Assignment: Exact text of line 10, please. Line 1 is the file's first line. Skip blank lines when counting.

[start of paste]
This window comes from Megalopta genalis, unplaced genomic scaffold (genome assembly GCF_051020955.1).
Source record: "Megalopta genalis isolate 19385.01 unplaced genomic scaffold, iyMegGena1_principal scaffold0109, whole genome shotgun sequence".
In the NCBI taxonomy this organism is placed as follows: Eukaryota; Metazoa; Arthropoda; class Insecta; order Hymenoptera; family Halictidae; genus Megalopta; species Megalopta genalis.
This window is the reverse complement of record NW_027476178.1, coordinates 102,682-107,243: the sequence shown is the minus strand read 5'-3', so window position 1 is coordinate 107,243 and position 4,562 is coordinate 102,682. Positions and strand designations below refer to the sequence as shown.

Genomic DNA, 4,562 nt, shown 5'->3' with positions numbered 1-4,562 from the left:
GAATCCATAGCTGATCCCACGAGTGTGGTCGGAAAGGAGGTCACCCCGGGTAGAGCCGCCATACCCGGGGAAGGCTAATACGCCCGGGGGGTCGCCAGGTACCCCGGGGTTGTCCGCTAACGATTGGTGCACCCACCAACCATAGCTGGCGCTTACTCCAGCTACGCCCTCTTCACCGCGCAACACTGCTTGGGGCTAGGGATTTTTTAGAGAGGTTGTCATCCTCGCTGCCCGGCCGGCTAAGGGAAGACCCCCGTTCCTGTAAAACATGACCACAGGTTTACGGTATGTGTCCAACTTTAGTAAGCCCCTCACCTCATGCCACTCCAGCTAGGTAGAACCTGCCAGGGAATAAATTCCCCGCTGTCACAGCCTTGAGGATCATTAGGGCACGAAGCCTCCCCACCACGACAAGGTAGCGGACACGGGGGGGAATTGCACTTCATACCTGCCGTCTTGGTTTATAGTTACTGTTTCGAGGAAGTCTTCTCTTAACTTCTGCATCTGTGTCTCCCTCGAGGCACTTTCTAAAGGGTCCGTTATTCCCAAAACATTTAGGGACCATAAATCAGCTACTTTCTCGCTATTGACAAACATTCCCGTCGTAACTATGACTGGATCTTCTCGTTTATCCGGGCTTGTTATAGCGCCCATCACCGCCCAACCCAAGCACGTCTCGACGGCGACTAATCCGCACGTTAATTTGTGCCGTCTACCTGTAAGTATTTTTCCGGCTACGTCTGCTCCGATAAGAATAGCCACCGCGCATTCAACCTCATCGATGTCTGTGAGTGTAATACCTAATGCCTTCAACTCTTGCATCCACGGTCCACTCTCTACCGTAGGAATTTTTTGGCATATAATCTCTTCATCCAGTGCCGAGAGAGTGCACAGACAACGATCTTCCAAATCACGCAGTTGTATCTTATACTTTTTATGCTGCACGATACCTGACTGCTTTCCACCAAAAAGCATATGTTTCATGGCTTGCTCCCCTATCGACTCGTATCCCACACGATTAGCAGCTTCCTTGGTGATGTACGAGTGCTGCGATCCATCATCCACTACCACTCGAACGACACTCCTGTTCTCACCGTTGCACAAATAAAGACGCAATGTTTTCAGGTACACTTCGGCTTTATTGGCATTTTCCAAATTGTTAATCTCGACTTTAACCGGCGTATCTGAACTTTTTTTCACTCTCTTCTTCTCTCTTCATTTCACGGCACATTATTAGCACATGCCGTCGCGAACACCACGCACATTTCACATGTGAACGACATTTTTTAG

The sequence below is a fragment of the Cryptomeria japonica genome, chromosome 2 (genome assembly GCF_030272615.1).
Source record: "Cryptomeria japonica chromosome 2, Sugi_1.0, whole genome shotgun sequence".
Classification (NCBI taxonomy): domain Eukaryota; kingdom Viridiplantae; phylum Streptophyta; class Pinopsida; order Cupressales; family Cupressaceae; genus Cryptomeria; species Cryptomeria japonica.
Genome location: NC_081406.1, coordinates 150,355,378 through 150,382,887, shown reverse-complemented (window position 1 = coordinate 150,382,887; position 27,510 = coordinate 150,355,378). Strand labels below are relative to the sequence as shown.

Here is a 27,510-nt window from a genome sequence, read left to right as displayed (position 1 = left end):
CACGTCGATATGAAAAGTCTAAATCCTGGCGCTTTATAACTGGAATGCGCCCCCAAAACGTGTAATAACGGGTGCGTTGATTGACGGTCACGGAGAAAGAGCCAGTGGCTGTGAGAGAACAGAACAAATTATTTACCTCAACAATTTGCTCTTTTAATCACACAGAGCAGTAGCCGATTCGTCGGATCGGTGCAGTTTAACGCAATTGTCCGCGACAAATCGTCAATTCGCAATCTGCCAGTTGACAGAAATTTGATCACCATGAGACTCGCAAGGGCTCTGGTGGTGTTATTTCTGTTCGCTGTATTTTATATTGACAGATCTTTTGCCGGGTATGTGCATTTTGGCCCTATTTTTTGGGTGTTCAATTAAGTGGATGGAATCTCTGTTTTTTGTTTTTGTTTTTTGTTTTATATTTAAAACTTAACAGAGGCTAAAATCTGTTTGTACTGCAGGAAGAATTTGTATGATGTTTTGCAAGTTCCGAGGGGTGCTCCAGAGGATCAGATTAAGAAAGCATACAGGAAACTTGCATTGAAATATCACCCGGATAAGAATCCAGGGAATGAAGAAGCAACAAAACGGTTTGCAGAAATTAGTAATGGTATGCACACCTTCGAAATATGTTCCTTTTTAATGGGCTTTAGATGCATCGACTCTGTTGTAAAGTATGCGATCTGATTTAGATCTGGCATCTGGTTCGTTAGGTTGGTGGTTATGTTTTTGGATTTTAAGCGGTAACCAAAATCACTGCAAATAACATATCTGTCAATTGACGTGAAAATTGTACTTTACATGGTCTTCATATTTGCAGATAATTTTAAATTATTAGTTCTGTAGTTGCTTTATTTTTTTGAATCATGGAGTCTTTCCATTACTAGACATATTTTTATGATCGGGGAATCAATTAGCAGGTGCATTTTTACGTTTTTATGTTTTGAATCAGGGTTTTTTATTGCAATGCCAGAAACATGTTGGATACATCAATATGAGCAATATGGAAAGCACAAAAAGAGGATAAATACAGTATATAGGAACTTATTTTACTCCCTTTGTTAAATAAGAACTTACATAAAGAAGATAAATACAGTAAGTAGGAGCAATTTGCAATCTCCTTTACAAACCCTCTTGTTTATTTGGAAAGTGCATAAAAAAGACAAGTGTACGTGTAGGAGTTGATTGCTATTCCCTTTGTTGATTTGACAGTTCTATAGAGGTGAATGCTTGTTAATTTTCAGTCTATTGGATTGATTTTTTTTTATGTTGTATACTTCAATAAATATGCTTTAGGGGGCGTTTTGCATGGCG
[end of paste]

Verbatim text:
Genome location: NC_081406.1, coordinates 150,355,378 through 150,382,887, shown reverse-complemented (window position 1 = coordinate 150,382,887; position 27,510 = coordinate 150,355,378). Strand labels below are relative to the sequence as shown.